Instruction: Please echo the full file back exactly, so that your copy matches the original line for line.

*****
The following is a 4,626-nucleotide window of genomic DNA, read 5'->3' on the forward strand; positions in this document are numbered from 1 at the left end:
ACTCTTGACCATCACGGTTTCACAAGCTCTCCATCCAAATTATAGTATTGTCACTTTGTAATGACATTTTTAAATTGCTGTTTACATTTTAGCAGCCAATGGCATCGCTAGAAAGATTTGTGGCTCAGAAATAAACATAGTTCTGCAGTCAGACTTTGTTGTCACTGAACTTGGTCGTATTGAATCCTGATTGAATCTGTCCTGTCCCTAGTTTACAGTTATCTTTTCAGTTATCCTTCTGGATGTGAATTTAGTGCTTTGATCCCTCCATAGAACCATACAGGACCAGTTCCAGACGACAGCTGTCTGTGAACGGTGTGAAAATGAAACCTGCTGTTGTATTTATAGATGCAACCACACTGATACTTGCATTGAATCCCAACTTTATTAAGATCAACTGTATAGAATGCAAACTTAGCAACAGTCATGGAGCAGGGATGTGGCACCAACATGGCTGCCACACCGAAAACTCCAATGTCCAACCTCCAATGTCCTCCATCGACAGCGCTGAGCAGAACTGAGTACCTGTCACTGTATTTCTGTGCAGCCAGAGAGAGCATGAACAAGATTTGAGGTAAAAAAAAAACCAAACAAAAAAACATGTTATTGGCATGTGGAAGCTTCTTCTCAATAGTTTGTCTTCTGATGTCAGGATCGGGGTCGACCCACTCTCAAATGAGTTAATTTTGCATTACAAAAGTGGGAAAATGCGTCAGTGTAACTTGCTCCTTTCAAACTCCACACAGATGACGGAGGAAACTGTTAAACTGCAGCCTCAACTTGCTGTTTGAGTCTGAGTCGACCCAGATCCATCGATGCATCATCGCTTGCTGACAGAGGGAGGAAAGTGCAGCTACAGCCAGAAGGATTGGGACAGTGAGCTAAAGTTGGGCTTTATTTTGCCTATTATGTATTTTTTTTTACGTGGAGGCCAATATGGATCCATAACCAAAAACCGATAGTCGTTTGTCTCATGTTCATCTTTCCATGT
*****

The following is a 4,626-nucleotide window of genomic DNA, read 5'->3' on the forward strand; positions in this document are numbered from 1 at the left end:
ACTCTTGACCATCACGGTTTCACAAGCTCTCCATCCAAATTATAGTATTGTCACTTTGTAATGACATTTTTAAATTGCTGTTTACATTTTAGCAGCCAATGGCATCGCTAGAAAGATTTGTGGCTCAGAAATAAACATAGTTCTGCAGTCAGACTTTGTTGTCACTGAACTTGGTCGTATTGAATCCTGATTGAATCTGTCCTGTCCCTAGTTTACAGTTATCTTTTCAGTTATCCTTCTGGATGTGAATTTAGTGCTTTGATCCCTCCATAGAACCATACAGGACCAGTTCCAGACGACAGCTGTCTGTGAACGGTGTGAAAATGAAACCTGCTGTTGTATTTATAGATGCAACCACACTGATACTTGCATTGAATCCCAACTTTATTAAGATCAACTGTATAGAATGCAAACTTAGCAACAGTCATGGAGCAGGGATGTGGCACCAACATGGCTGCCACACCGAAAACTCCAATGTCCAACCTCCAATGTCCTCCATCGACAGCGCTGAGCAGAACTGAGTACCTGTCACTGTATTTCTGTGCAGCCAGAGAGAGCATGAACAAGATTTGAGGTAAAAAAAAAACCAAACAAAAAAACATGTTATTGGCATGTGGAAGCTTCTTCTCAATAGTTTGTCTTCTGATGTCAGGATCGGGGTCGACCCACTCTCAAATGAGTTAATTTTGCATTACAAAAGTGGGAAAATGCGTCAGTGTAACTTGCTCCTTTCAAACTCCACACAGATGACGGAGGAAACTGTTAAACTGCAGCCTCAACTTGCTGTTTGAGTCTGAGTCGACCCAGATCCATCGATGCATCATCGCTTGCTGACAGAGGGAGGAAAGTGCAGCTACAGCCAGAAGGATTGGGACAGTGAGCTAAAGTTGGGCTTTATTTTGCCTATTATGTATTTTTTTTTACGTGGAGGCCAATATGGATCCATAACCAAAAACCGATAGTCGTTTGTCTCATGTTCATCTTTCCATGT